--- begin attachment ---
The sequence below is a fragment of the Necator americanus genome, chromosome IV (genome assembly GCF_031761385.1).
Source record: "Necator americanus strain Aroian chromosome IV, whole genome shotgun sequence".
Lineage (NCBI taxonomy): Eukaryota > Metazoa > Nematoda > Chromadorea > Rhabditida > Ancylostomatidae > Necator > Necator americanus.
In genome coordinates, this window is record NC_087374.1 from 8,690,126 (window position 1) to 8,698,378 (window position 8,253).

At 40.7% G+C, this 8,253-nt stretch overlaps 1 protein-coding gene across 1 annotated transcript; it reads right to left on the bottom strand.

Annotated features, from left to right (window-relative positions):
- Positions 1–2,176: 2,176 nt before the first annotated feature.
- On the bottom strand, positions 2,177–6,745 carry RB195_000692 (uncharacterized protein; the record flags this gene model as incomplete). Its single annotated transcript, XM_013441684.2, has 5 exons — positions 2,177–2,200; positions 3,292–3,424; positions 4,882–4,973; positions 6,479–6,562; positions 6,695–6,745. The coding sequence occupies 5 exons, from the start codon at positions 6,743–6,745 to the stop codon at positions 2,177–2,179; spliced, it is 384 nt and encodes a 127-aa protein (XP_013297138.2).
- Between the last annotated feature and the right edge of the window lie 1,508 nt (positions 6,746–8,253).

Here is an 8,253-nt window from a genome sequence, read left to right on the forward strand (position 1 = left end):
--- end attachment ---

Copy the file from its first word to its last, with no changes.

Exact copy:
The sequence below is a fragment of the Necator americanus genome, chromosome IV (genome assembly GCF_031761385.1).
Source record: "Necator americanus strain Aroian chromosome IV, whole genome shotgun sequence".
Lineage (NCBI taxonomy): Eukaryota > Metazoa > Nematoda > Chromadorea > Rhabditida > Ancylostomatidae > Necator > Necator americanus.
In genome coordinates, this window is record NC_087374.1 from 8,690,126 (window position 1) to 8,698,378 (window position 8,253).

At 40.7% G+C, this 8,253-nt stretch overlaps 1 protein-coding gene across 1 annotated transcript; it reads right to left on the bottom strand.

Annotated features, from left to right (window-relative positions):
- Positions 1–2,176: 2,176 nt before the first annotated feature.
- On the bottom strand, positions 2,177–6,745 carry RB195_000692 (uncharacterized protein; the record flags this gene model as incomplete). Its single annotated transcript, XM_013441684.2, has 5 exons — positions 2,177–2,200; positions 3,292–3,424; positions 4,882–4,973; positions 6,479–6,562; positions 6,695–6,745. The coding sequence occupies 5 exons, from the start codon at positions 6,743–6,745 to the stop codon at positions 2,177–2,179; spliced, it is 384 nt and encodes a 127-aa protein (XP_013297138.2).
- Between the last annotated feature and the right edge of the window lie 1,508 nt (positions 6,746–8,253).

Here is an 8,253-nt window from a genome sequence, read left to right on the forward strand (position 1 = left end):